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3 Estonian men get over 3 years in prison for cyberfraud

NEW YORK (AP) — Three Estonian men were sentenced to over three years in prison Thursday for their roles in an Internet scheme that infected more than 4 million computers in over 100 countries.

U.S. District Judge Lewis A. Kaplan imposed the sentences in Manhattan federal court, bemoaning the steady influx of computer crime cases across the globe.

“It’s hard to pick up a newspaper this summer without reading about another one,” Kaplan said as he explained why it was necessary to impose tough sentences on three men who seemed “extremely remorseful.”

Kaplan said he wanted it to be known that those who breach the security of computers on a large scale will “face very substantial risks.”

Timur Gerassimenko, 35, was sentenced to four years, Dmitri Jegorov, 37, got 3 2/3 years and Konstantin Poltev, 31, received 3 1/3 years for their roles in a computer fraud that stretched from 2007 to 2011, when the men were arrested in Estonia. Gerassimenko was ordered to forfeit $2.5 million while Jegorov and Poltev were each told to forfeit $1 million.

According to the government, Gerassimenko hired programmers, Jegorov was the lead network administrator while Poltev was the public face of the enterprise.

All three men apologized for their crimes before they were sentenced.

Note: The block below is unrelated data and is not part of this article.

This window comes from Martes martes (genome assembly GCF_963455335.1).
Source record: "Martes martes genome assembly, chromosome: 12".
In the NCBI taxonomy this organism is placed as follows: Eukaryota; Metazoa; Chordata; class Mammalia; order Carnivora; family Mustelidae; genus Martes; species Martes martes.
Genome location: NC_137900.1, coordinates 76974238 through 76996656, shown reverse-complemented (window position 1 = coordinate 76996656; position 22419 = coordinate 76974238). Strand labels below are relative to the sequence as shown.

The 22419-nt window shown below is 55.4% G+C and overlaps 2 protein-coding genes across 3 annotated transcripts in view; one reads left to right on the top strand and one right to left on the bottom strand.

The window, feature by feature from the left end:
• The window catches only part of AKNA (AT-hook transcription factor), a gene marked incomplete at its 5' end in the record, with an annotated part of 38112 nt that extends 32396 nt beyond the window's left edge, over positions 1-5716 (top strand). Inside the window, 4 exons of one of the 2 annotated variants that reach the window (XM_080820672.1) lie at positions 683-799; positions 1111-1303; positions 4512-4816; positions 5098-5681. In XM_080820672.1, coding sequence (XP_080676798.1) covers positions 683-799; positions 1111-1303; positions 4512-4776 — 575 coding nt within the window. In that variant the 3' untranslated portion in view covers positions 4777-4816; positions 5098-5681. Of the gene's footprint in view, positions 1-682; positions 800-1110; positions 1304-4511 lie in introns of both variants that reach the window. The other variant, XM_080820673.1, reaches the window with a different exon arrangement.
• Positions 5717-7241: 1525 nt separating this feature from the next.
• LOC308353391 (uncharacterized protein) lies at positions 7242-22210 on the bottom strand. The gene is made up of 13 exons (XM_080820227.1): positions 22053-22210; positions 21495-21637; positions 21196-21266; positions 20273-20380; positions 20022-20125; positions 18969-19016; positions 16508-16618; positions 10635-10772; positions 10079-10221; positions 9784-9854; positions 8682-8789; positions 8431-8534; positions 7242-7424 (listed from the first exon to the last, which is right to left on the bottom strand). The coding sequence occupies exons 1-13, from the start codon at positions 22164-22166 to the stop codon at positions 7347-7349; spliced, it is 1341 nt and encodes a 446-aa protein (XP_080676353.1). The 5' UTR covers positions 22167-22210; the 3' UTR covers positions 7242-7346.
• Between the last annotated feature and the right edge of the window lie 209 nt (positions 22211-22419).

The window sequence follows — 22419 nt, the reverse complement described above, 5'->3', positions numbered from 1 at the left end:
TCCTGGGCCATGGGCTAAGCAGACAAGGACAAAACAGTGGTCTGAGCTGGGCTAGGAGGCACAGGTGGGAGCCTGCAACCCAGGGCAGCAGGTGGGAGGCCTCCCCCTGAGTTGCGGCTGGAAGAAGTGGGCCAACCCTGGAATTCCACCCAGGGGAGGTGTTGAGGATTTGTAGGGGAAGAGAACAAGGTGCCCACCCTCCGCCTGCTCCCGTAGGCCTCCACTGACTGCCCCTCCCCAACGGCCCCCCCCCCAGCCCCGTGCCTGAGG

Prosecutors say the men and others made more than $14 million with a scheme that infected over a half-million computers in the United States alone. The fraud affected computers belonging to government agencies such as NASA, along with educational institutions, nonprofit organizations, businesses and individuals.

The government said the malware scheme, carried out with co-conspirators in Russia and Ukraine, cost NASA more than $65,000 in repairs and others millions of dollars more. Prosecutors said Google Inc. reported that hundreds of thousands of users of its search engine had been compromised by the malware and some of them switched to competitors as a result.

Prosecutors said the highly sophisticated scam enabled the conspirators to earn millions by hijacking Internet searches and re-routing computers to certain websites and advertisements, generating higher Internet traffic than they otherwise might manage.

All three men sentenced Thursday must finish serving sentences for similar crimes in Estonia. The judge said he considered the fact that some time the men served in Estonia prisons before extraditions to the United States was in terrible conditions.

The men were among five who have pleaded guilty in the case. A fourth man has already been sentenced to four years in prison while a fifth is scheduled to be sentenced in October.

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